Thursday, July 19, 2012

Tipping Point: How Little Things Can Make a Big Difference

A fascinating read if you are trying to create a successful business, promote an idea, stop smoking, prevent a deadly epidemic, or simply understand why the Kardashians or Facebook is popular. How does one get to a "tipping point" where something that just touches a few people, ends up touching a huge number of people? If you were ever curious this is the book for you!

I had heard of the 80/20 principle but did not know it applied to so many things. This is the idea economists refer to when they say that 20 percent of a workforce does 80 percent of the workload. Or as Gladwell extended it: 80 percent of crimes are committed by 20 percent of the criminal element, 20 percent of motorists cause 80 percent of accidents, 20 percent of people consume 80 percent of all beer. (Gladwell, 48)

Speaking of people who do all the work...old Paul Revere had a helper...someone who rode the other direction and covered the same amount of territory to tell people the British were coming. William Dawes, however was not as charismatic and his word of mouth epidemic did not spread. Why was Paul Revere so incredibly successful with mobilizing the revolutionaries while William Dawes mobilized no one? What makes a person charismatic? How do word of mouth epidemics get started? How does something like "Silly Bands" (animal shaped rubber bands) become a huge business? Gladwell will entertain you as he explains the science of epidemiology of social fads as well as medical epidemics.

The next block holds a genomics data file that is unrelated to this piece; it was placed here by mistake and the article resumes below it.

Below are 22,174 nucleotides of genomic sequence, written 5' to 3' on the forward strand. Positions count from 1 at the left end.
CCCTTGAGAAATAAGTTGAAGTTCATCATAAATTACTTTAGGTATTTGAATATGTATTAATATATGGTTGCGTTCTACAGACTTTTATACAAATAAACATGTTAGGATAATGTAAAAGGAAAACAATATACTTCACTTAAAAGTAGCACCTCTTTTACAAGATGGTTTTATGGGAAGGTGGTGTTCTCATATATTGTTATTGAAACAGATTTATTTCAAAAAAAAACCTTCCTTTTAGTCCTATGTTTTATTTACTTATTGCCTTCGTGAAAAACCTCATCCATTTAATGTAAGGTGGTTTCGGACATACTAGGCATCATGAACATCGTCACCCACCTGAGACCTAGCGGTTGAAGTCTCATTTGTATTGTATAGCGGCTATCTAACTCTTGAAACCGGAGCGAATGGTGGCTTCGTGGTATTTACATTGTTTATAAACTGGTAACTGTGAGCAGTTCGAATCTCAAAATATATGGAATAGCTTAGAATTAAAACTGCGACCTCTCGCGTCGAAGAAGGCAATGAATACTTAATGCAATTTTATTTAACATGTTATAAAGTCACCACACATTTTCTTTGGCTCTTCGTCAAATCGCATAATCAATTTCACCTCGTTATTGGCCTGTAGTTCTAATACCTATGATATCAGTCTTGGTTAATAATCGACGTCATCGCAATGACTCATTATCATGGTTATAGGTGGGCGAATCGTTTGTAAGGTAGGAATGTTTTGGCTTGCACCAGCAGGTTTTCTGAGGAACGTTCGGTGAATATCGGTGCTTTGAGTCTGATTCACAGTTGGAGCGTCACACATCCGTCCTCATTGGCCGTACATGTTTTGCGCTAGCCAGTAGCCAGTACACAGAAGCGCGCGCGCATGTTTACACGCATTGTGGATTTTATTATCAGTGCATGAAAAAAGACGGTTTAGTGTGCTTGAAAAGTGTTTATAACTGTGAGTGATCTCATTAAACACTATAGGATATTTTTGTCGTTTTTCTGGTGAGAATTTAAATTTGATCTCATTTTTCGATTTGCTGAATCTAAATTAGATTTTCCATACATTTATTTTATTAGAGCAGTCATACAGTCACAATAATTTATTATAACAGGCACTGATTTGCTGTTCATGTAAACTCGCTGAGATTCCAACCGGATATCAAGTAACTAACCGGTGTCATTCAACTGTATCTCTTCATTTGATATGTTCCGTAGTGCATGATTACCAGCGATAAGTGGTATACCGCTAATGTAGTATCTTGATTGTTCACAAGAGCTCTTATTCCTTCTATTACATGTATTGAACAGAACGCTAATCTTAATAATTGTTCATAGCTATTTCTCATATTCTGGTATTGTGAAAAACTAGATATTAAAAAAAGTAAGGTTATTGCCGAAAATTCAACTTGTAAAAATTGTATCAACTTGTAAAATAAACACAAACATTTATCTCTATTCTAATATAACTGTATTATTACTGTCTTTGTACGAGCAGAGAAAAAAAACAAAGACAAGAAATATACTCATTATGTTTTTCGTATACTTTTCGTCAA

Killing Lincoln

Killing Lincoln----a murder mystery it is not, or so one would think. We all know that Abraham Lincoln was shot at Ford's theater and died soon after. So how do Martin Dugard and Bill O'Reilly keep readers engrossed in the story knowing how it will end? They do this quite ably by explaining the circumstances and seemingly non related tangential events that all culminated in this horrifying event.

Where was our sixteenth president's bodyguard when John Wilkes Booth snuck into his theater box? The man was shirking his duties and drinking ale next door. John Parker, this never-do-well bodyguard did not have a good reputation, but was still hired to guard the president. Mary Todd Lincoln even wrote the letter that exempted him from serving in the military (enabling him to stay on the force protecting her husband.) Somehow he was acquitted of charges of dereliction of duty. John Parker showed up the morning after the assassination at the police station with a known prostitute. (The Secret Service appears to have had an early history of agents that enjoyed their company.)

The writers point out many of the great ironies of history. John Wilkes Booth's lover was also interested in Lincoln's own son. The bed that Lincoln was carried to and died upon had often been rented by his murderer. John Wilkes Booth slept in that bed just three weeks before the dying president's long, broken body was laid across it to die. These and other ironies enable the authors to engross the readers in a tale that has a sadly known outcome.